Starting a new column is always sort of awkward, because it doesn’t have its voice yet; so the best thing I can do is try to provide some context. A couple of weeks ago, I was reading an essay by Zadie Smith about her experience reading Their Eyes Were Watching God, and it struck a chord with me. She describes how its author, Zora Neale Hurston, went from being a “well-kept, well-loved secret” to an “entire literary industry,” and ultimately reduced to an “avatar of black woman-ness.” The same thing happened to “indie” over the past decade or so. It has become more of an “industry” than just “music.” It has become an avatar for prevailing trends; branded, marketed and sold in album streams and music video teasers. Somewhere amidst all of the white noise, there’s still great music being made. That’s what I hope to focus on.
And I guess that’s just a really long and convoluted way of saying, “hey, here’s five albums that came out last year you may have missed that I thought were great.”
Todd Congelliere – Wrong Side
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Todd Congelliere is the kind of dude who plays a Fischer Price drum machine on a his one man band’s debut record. He’s the kind of dude who starts a record label to release it and signs on a band called Jon Cougar Concentration Camp. He was the frontman of Toys That Kill. Oh and he one time pressed a Bille Joe Armstrong 7″. He’d probably make Calvin Johnson blush. He should be more of an indie legend than he is. His label, Recess Records, is probably best known for records from the likes of Screaming Females, Propagandhi, Japanther and Tenement, but I’d argue that its best release was his own solo cut, last year’s Wrong Side, which received virtually zero coverage from anyone last year. There’s nothing complex going on here – as you’d expect from an album recorded in the pop-punk-minded virtuoso’s garage, but it’s pure power-pop candy. You’ll be singing along to every track.
UltraMantis Black – UltraMantis Black
In 2014, UltraMantis Black released the best album ever released by a pro-wrestler. Granted, the bar was set pretty low, but just because the second-best band in the genre is “mostly competent Black Label Society rip-off whose discography is half covers,” doesn’t mean you should immediately write this one off. Sonically, Fozzy and Chris Jericho represent all of the pomp and banality of modern WWE, while UltraMantis Black and his backing band, consisting of members of Pissed Jeans, represent the grit and innovation of the late ECW, who hosted their shows in the same Philadelphia arena Ultramantis’ independent CHIKARA promotion holds the bulk of theirs. The pageantry is there, of course; this is a wrestling praying mantis screaming takedowns of Big Pharma (Prescription Culture) and ranting about income inequality, after all, but somehow, it works BEAUTIFULLY. For fifteen minutes, UltraMantis Black spits pure powerviolence venom in line with the spastic post-hardcore of fellow acridadae, The Locust. While its easy to dismiss as nothing more than a lark, this was some of the best (and most fun) extreme music released in 2014.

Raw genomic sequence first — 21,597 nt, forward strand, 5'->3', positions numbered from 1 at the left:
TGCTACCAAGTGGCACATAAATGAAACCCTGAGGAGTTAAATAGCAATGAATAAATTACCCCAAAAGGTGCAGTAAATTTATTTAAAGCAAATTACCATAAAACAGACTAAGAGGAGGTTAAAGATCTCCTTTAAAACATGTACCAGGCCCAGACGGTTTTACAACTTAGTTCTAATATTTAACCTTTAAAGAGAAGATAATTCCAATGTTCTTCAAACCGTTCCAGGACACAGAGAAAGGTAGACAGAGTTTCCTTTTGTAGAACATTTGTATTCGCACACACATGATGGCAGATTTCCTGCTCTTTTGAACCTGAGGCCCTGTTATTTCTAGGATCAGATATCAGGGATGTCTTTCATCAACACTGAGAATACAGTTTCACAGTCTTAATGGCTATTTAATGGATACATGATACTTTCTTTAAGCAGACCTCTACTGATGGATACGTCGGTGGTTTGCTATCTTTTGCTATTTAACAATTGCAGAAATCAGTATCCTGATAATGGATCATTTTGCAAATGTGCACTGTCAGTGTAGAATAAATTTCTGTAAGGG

Unholy Two – Talk About Hardcore
YOU HEARD IT HERE FIRST. Punk bands that are down with wrestling had their moment in 2014. Columbus, Ohio’s noisy trio Unholy Two dropped the uncompromising Talk About Hardcore this past May, and with it came homages to Dusty Rhodes (“Hard Times Daddy”), Honky Tonk Man name-drops and song titles like “Survivor Series.” Don’t worry, this isn’t a “wrestling record;” if I didn’t place this one after the UltraMantis record for the easy transitional, the references would be a mere footnote as opposed to the lead (plus, you have to be a giant dork to get Muta scale references.) The album is punctuated by harsh, abrasive vocals in constant competition with punishing reverb and twisting, whammy bar freakouts. While the UltraMantis record thrives on speed and tightly-packed chaos, Unholy Two’s game is at its best when they’re unhurried and deliberate. Despite the title, this is a noise record first, and while there’s some high velocity tracks, the albums shines when it’s slowing down stoner metal riffs (Muta Scale) to a hypnotic crawl and allowing the dissonance to envelope the listener.
Burnt Skull – Sewer Birth
Burnt Skull share a lot of the same touchstones as Unholy Two; namely, the bands on 90’s noise punk label, Amphetamine Reptile, which should come as no surprise; they’re both signed to Austin’s 12XU records. The aggro-noise band’s Sewer Birth has something of an industrial edge to it – at times reminding me a bit of Toronto band Odonis Odonis (particularly on the title track) but if Warthog’s Chris Hansell were doing vocals in the style of L.A.D.O.C.H. for the album’s duration. At the pace of a drone record.
Couch Slut – My Life as a Woman
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Couch Slut are exactly the kind of band that pisses people off. They’re called Couch Slut. They’re from Brooklyn. They have a song called “Split Urethra Castle.” They play a “noisy brand of doom-inspired hardcore” (as I said back in October), so metal purists and smug hardcore kids alike are ready to turn their noses up at them. Look at that album art. Don’t let any of that stop you from jumping on the Couch Slut train. There’s been a lot of shade thrown at heavy bands now that we’re post-Sunbather, but it’s 2015. Bands are allowed to listen to Swans and Cathedral. This record is absolutely ferocious and cold-blooded. Oh, and they’re playing Saint Vitus next week.